Recently the Poughkeepsie Farm Project received a $100,000 grant for the Building Bridges program to attack hunger in the city of Poughkeepsie. This is part of a Department of Agriculture initiative to fund pilot programs and see what works so that they can apply it at a larger level in the US. 10 grants were given, and by all appearances the PFP was the smallest of the organizations that got the grant.
Which made me wonder. My major contribution to the organization has been a revitalized website, which I’ve been working on for two years. As we were approaching our annual volunteer retreat I dug into the analytics, and not surprisingly there were hits from the Dept of Ag in there. The website was not the reason that we got this grant, Susan Grove is an impressive organizer, and has come up with a great program. But I’m sure it helped.
It helped to show that as an organization we have resources at many levels, including a solid technical backing. It helped because it highlighted the depth and breadth of the programs run by the organization. It helped because it had current information on current programs, and thus showed how high the activity level is. It made an impact by exposing all that is done in the PFP in a way that’s easy to see and consume from the outside.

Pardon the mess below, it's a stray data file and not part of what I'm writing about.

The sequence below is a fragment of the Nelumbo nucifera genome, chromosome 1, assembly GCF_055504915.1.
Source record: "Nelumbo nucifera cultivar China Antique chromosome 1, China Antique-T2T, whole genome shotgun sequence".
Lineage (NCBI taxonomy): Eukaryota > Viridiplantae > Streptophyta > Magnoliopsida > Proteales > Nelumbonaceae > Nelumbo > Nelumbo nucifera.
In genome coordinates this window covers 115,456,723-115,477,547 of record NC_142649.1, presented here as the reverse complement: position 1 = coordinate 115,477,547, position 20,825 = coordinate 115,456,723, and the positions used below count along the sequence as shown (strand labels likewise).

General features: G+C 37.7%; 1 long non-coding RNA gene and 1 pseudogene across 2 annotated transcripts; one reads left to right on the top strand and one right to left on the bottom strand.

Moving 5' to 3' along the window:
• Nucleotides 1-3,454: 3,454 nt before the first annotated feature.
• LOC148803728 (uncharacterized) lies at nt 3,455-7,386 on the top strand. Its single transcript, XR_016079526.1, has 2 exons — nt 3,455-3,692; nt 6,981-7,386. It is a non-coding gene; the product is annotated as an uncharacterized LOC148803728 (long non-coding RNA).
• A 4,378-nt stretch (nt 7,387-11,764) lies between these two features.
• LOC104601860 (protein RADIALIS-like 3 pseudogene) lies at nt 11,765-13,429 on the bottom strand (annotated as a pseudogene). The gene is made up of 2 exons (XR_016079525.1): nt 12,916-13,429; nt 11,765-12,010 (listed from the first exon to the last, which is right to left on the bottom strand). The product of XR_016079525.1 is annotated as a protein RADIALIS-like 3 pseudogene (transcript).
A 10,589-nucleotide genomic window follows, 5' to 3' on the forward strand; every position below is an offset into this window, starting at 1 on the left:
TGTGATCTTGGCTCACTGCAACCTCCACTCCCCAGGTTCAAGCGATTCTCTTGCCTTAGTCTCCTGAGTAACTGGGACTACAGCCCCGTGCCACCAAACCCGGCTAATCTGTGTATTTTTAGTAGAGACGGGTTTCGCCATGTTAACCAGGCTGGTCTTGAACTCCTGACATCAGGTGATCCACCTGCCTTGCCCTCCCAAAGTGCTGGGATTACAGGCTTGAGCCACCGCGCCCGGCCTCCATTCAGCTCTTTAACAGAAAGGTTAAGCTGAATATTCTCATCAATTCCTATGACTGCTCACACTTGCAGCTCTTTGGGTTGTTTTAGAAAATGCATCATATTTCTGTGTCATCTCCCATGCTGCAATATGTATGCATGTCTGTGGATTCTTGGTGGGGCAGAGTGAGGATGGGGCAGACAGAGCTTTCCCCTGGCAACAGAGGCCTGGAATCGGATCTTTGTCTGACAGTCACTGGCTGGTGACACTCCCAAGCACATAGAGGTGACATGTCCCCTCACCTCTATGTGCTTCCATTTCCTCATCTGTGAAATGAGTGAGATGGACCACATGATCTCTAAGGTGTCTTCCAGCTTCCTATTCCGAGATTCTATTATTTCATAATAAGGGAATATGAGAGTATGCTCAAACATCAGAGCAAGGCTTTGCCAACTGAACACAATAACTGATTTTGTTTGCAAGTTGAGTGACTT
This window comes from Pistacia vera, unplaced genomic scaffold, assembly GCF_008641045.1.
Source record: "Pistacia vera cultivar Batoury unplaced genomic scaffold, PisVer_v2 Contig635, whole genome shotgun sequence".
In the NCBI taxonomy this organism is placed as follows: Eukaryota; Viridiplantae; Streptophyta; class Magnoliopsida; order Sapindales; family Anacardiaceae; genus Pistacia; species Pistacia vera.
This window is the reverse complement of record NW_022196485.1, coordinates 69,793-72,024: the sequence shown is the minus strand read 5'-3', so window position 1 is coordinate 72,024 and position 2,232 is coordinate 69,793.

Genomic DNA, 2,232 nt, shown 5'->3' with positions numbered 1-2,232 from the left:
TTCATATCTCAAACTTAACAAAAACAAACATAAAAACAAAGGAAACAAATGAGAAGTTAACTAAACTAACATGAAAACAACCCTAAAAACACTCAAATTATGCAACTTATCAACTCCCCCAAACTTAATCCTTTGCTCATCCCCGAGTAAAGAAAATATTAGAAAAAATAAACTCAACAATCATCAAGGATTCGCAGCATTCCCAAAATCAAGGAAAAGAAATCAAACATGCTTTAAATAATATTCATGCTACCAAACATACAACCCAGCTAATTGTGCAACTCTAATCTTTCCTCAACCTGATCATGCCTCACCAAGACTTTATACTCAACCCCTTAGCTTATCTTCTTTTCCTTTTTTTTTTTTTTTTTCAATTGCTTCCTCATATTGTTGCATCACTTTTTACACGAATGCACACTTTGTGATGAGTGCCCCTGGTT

I felt very good that I was part of a team that helped make this happen.
Over the past few weeks I’ve been redoing the Mid Hudson Astronomical Association website. It looks like this:
Yes, it’s dark, but that’s when astronomy happens. The site is built on Drupal, as I’ve gotten some experience there recently doing sites for the Poughkeepsie Farm Project and MHVLUG. For people that want to know more about the tech side, I’ll be giving a talk in January at MHVLUG.
I did come across one really odd thing in working on the three boxes (I was calling them chicklets, but they look less like that with content in them). Round corners in CSS are awesome (thank you w3c). IE9, at least the version in Adobe Browser labs, still doesn’t support it (really Microsoft? I thought you were getting down with the standards). While a TD can have a round background, it’s border is always square (I almost understand why, but it definitely limits what you can do. It also took me a while to realize this was happening as the round is subtle enough on the front page). Div height 100% doesn’t work inside a TD (it seems like it should, but no one implemented it that way).
So the only way to get 3 columns that correctly degrade to 2 columns (50% of screen each) when one is missing (there will not always be a special event), have round borders, and be the same height is…. jquery. While on the one hand, it seems crazy, on the other hand, yay for jquery. You can view the source on the website to see how I did it.